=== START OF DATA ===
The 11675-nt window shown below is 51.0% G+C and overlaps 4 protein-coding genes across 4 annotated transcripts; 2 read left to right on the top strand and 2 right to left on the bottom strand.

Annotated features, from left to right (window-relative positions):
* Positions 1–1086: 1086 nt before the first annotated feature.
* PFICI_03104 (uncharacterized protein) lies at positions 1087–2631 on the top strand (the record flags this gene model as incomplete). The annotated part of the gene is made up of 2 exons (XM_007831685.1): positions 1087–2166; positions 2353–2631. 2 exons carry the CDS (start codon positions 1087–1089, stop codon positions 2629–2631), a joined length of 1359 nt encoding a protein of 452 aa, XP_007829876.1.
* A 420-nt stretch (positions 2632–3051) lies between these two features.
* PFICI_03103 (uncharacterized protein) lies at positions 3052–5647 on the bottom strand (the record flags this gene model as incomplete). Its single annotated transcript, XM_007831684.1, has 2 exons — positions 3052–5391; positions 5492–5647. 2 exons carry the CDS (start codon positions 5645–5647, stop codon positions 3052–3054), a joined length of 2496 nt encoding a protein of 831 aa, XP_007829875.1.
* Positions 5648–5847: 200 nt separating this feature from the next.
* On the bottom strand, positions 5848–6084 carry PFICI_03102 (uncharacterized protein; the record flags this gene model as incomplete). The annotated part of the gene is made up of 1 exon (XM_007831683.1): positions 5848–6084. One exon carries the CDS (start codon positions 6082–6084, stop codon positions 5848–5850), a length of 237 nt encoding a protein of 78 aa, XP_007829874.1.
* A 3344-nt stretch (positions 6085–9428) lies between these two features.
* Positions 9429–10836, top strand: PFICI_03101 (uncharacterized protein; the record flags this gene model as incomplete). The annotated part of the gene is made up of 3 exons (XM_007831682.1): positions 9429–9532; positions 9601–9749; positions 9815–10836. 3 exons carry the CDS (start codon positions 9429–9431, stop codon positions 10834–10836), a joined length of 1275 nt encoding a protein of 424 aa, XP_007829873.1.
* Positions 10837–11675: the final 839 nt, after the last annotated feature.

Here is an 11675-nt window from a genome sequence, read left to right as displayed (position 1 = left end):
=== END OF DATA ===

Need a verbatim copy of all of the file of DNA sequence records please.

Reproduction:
The 11675-nt window shown below is 51.0% G+C and overlaps 4 protein-coding genes across 4 annotated transcripts; 2 read left to right on the top strand and 2 right to left on the bottom strand.

Annotated features, from left to right (window-relative positions):
* Positions 1–1086: 1086 nt before the first annotated feature.
* PFICI_03104 (uncharacterized protein) lies at positions 1087–2631 on the top strand (the record flags this gene model as incomplete). The annotated part of the gene is made up of 2 exons (XM_007831685.1): positions 1087–2166; positions 2353–2631. 2 exons carry the CDS (start codon positions 1087–1089, stop codon positions 2629–2631), a joined length of 1359 nt encoding a protein of 452 aa, XP_007829876.1.
* A 420-nt stretch (positions 2632–3051) lies between these two features.
* PFICI_03103 (uncharacterized protein) lies at positions 3052–5647 on the bottom strand (the record flags this gene model as incomplete). Its single annotated transcript, XM_007831684.1, has 2 exons — positions 3052–5391; positions 5492–5647. 2 exons carry the CDS (start codon positions 5645–5647, stop codon positions 3052–3054), a joined length of 2496 nt encoding a protein of 831 aa, XP_007829875.1.
* Positions 5648–5847: 200 nt separating this feature from the next.
* On the bottom strand, positions 5848–6084 carry PFICI_03102 (uncharacterized protein; the record flags this gene model as incomplete). The annotated part of the gene is made up of 1 exon (XM_007831683.1): positions 5848–6084. One exon carries the CDS (start codon positions 6082–6084, stop codon positions 5848–5850), a length of 237 nt encoding a protein of 78 aa, XP_007829874.1.
* A 3344-nt stretch (positions 6085–9428) lies between these two features.
* Positions 9429–10836, top strand: PFICI_03101 (uncharacterized protein; the record flags this gene model as incomplete). The annotated part of the gene is made up of 3 exons (XM_007831682.1): positions 9429–9532; positions 9601–9749; positions 9815–10836. 3 exons carry the CDS (start codon positions 9429–9431, stop codon positions 10834–10836), a joined length of 1275 nt encoding a protein of 424 aa, XP_007829873.1.
* Positions 10837–11675: the final 839 nt, after the last annotated feature.

Here is an 11675-nt window from a genome sequence, read left to right as displayed (position 1 = left end):